Join us 11am–12pm Thursday 11th November for this week’s EarthByte seminar, featuring Lutz Gross from the University of Queensland. The seminar will be held online via Zoom, at https://uni-sydney.zoom.us/j/84686822190. Further details are below:
FEM-based Geophysical Data Inversion using esys-escript for Python
Inversion is the art to turn – in the best case – two-dimensional data into a three-dimensional map. Besides the obvious ingredient `data`, this process also relies on a physical forward model delivering a prediction of a spatial realization of the target property (or properties). Sadly the existence and uniqueness of a solution are not guaranteed and additional assumptions on the spatial correlation need to be introduced which depending on the inversion approach are regularization constraints for deterministic inversion or marginal distribution plus variogram when following a stochastic approach. When applying maximum likelihood estimation for the latter both inversion approaches – deterministic as well as stochastic – are falling back to solving an optimization problem with the forward model(s) as constraint with a cost function comprised of data misfit and (differential) norm of the target property. In the context of geophysical inversion, the forward model for instance for gravity and magnetic anomalies are given in form of partial differential equations (PDEs). The resulting PDE constraint optimization problem can be expressed as a system of PDEs. For this presentation, the finite element method (FEM) is the method of choice to solve these PDEs.
In the first part of the presentation, the use of the FEM method with unstructured meshes to solve large scale inversion problems for potential field data (gravity and magnetic) is discussed. In this application case, an individual data set can be inverted using a preconditioned conjugate method which provides scalability on parallel computing platforms. The extension to a joint inversion of both data sets using a structural correlation is discussed.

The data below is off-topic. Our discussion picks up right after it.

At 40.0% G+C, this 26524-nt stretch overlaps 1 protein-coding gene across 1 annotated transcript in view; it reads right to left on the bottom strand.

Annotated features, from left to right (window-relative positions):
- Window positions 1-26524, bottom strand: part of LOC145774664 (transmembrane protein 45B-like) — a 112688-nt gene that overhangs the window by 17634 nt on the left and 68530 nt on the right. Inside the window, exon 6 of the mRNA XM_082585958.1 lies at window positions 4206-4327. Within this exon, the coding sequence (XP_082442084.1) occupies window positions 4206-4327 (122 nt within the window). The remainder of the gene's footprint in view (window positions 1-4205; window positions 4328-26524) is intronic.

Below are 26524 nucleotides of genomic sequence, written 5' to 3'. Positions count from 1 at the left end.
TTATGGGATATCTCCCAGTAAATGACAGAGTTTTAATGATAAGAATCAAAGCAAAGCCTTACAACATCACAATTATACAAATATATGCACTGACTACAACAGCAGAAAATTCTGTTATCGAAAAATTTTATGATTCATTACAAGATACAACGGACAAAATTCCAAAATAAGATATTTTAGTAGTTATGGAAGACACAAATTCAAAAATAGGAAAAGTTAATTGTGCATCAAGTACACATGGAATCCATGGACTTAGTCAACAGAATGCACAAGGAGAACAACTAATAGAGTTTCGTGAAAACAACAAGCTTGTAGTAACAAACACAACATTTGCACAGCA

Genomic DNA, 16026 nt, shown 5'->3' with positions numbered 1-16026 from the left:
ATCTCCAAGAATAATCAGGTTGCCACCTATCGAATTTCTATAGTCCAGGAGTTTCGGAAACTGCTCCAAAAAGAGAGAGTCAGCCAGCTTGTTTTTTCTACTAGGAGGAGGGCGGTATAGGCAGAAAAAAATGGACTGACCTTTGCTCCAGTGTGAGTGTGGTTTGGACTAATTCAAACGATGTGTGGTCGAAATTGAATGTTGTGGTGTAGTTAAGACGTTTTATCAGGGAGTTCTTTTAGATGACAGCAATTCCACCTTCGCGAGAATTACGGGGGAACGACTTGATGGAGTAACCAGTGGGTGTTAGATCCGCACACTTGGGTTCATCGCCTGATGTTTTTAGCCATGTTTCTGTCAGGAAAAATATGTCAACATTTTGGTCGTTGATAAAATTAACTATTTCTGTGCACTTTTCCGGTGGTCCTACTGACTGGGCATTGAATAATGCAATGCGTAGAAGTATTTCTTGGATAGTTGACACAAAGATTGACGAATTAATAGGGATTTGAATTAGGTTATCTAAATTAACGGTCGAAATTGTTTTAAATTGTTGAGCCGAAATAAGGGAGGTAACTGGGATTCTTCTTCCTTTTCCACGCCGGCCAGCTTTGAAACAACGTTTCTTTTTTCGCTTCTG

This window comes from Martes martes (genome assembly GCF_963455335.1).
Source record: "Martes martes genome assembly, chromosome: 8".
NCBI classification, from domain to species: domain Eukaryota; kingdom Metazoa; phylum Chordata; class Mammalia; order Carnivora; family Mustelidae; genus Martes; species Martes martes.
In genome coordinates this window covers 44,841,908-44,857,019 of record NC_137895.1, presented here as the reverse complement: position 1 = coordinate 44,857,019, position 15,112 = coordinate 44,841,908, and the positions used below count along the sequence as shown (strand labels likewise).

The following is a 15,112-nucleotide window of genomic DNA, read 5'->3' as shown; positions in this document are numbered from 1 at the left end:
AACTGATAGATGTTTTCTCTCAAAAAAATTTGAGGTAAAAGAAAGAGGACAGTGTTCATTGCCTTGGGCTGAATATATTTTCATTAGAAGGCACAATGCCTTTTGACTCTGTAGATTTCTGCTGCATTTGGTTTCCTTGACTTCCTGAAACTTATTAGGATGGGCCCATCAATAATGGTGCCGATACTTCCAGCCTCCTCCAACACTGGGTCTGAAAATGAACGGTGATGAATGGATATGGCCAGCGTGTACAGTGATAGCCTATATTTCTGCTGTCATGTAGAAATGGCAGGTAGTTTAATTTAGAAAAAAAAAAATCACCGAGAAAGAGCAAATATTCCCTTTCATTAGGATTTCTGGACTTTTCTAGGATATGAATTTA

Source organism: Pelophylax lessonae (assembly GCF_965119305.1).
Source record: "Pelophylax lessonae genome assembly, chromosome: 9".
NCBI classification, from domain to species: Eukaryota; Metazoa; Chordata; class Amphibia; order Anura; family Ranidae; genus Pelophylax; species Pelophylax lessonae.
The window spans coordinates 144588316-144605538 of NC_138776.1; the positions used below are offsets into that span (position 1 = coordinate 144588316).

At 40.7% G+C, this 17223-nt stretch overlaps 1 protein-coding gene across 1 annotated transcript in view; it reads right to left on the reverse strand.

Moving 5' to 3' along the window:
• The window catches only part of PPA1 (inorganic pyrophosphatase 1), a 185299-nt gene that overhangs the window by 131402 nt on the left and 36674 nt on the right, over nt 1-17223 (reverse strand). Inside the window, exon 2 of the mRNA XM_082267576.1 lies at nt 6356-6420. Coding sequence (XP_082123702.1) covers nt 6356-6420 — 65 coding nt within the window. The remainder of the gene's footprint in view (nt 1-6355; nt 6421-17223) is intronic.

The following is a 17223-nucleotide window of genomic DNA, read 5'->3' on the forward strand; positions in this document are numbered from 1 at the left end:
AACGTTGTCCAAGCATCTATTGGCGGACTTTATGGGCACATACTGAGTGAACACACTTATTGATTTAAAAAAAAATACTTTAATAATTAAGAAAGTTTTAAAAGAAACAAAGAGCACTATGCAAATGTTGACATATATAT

The implementations of these inversion algorithms are using the esys-escript module in Python which is discussed in the second part of the presentation. It provides an environment to implement the solution of a single PDE but also to link the solution of several PDEs as it is required for time-dependent, non-linear or optimization problems. Data structures of the underlying discretization method, such as FEM, and sparse matrix solvers are hidden from the user. This high level of abstraction also allows users to easily develop model scripts that can efficiently run on desktops as well as massive parallel computers (without redesign). The presentation will give an overview of the esys-escript and discuss a simple example script.